Did you know that the term “surgeon” hasn’t been legally protected for a long time? This means anyone, however qualified, could legally call themselves a surgeon without reprimand. It seems amazing that in a legal system which regularly institutes legislation and recommendations to protect the health and safety of professionals and the general public such a glaring omission would still not have been rectified, but today, in the contemporary Britain, you do not have to be a qualified medical doctor who has undertaken post-graduate surgical training to call yourself a surgeon.
The huge risks
The risks are obvious. Only 27% of patients check their provider’s qualifications before undergoing an operation. This means that a huge number of people may have been, or may be operated on by someone who doesn’t have surgical qualifications, without them even knowing it. This is especially worrying in the world of cosmetic surgery which is becoming increasingly popular and lucrative and therefore is more likely to attract fraudsters.
A recent study presented in 2011 which look at the top cosmetic surgery websites revealed that 36% of providers didn’t mention any qualifications, were not on the specialist register or were not even listed on the GMC at all meaning they were not licensed to practice medicine in the UK. Consultant plastic surgeon Nigel Mercer has been involved in drafting new EU standards which should protect the term “surgeon”.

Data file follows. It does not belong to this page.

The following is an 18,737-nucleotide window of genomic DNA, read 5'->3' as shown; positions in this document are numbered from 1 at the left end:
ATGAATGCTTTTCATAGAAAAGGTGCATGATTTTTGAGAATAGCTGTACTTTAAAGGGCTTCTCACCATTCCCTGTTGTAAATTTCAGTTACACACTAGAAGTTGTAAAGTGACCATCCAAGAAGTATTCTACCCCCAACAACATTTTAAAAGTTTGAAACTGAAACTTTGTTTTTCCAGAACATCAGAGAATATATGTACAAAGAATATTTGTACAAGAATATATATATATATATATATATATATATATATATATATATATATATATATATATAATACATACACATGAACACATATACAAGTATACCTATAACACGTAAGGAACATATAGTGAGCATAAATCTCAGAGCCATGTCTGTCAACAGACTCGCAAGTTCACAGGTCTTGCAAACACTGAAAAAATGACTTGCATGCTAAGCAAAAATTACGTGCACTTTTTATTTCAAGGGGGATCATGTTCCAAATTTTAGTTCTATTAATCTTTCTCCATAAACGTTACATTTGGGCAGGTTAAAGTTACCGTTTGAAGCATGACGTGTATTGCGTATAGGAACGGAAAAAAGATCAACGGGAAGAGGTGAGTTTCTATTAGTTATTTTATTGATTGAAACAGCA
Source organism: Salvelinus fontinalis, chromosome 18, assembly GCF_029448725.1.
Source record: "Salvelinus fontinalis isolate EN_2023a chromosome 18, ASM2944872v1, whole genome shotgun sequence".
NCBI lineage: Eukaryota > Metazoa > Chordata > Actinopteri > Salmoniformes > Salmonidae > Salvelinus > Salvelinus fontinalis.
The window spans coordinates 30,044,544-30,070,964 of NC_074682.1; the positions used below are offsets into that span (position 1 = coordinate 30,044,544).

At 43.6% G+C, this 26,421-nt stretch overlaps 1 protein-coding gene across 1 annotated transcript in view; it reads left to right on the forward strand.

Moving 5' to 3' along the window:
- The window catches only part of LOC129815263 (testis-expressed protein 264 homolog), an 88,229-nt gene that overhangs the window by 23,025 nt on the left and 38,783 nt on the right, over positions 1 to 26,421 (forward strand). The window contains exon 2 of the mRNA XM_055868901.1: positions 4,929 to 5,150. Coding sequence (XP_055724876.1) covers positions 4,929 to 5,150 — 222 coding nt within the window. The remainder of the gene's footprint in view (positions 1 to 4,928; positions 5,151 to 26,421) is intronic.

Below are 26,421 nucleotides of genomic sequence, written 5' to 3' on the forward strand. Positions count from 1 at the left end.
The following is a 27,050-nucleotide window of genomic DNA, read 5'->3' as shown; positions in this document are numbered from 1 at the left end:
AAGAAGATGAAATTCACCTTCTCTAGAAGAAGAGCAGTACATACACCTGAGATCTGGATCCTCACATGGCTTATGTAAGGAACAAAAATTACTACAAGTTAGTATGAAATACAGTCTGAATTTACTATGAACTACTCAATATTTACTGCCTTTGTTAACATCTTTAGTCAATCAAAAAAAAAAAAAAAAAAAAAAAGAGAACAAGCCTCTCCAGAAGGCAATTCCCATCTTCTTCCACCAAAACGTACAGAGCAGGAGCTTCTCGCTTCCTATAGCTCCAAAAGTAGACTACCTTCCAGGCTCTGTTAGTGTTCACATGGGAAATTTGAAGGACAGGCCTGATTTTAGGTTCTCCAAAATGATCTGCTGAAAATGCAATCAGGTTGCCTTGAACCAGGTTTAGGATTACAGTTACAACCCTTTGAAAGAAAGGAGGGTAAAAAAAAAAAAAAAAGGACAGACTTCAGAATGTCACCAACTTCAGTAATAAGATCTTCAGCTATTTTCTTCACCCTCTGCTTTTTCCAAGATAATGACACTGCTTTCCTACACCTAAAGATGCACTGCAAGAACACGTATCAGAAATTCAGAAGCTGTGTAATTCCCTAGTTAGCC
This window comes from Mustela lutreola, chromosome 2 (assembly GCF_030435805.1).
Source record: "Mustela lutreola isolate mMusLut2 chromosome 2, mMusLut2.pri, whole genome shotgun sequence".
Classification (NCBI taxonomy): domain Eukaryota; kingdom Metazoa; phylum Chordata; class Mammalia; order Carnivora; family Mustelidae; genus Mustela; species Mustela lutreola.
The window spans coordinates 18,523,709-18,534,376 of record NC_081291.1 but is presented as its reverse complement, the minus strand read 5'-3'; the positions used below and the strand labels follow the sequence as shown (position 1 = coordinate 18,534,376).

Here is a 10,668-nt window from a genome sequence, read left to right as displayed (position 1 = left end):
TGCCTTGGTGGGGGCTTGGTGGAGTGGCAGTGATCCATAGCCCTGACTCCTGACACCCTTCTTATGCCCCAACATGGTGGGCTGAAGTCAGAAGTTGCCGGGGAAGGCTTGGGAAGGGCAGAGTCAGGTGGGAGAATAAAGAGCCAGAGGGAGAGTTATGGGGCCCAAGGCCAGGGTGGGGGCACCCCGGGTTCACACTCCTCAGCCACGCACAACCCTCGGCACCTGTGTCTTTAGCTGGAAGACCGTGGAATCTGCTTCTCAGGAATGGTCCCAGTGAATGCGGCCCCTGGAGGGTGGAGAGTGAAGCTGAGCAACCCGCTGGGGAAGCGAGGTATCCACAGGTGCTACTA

“There is currently no defined specialty of cosmetic or aesthetic surgery, so legally defining the term ‘surgeon’ is at least a positive step in preventing untrained and unqualified practitioners performing procedures that can put patients at risk.” said Mercer.
Members of the BAAPS have helped compose a set of proposed standards for cosmetic surgery for the EU which defines just medical doctors as suitable providers of these services, and only specialists who can prove competency through training, exams, audits etc as suitable providers of major surgical procedures like breast augmentations, nose jobs and tummy tucks.
The legal protection of the term surgeon is supported by the public. According to a survey conducted by the Royal College of Surgeons 92% of respondents agree the job title should be restricted by law.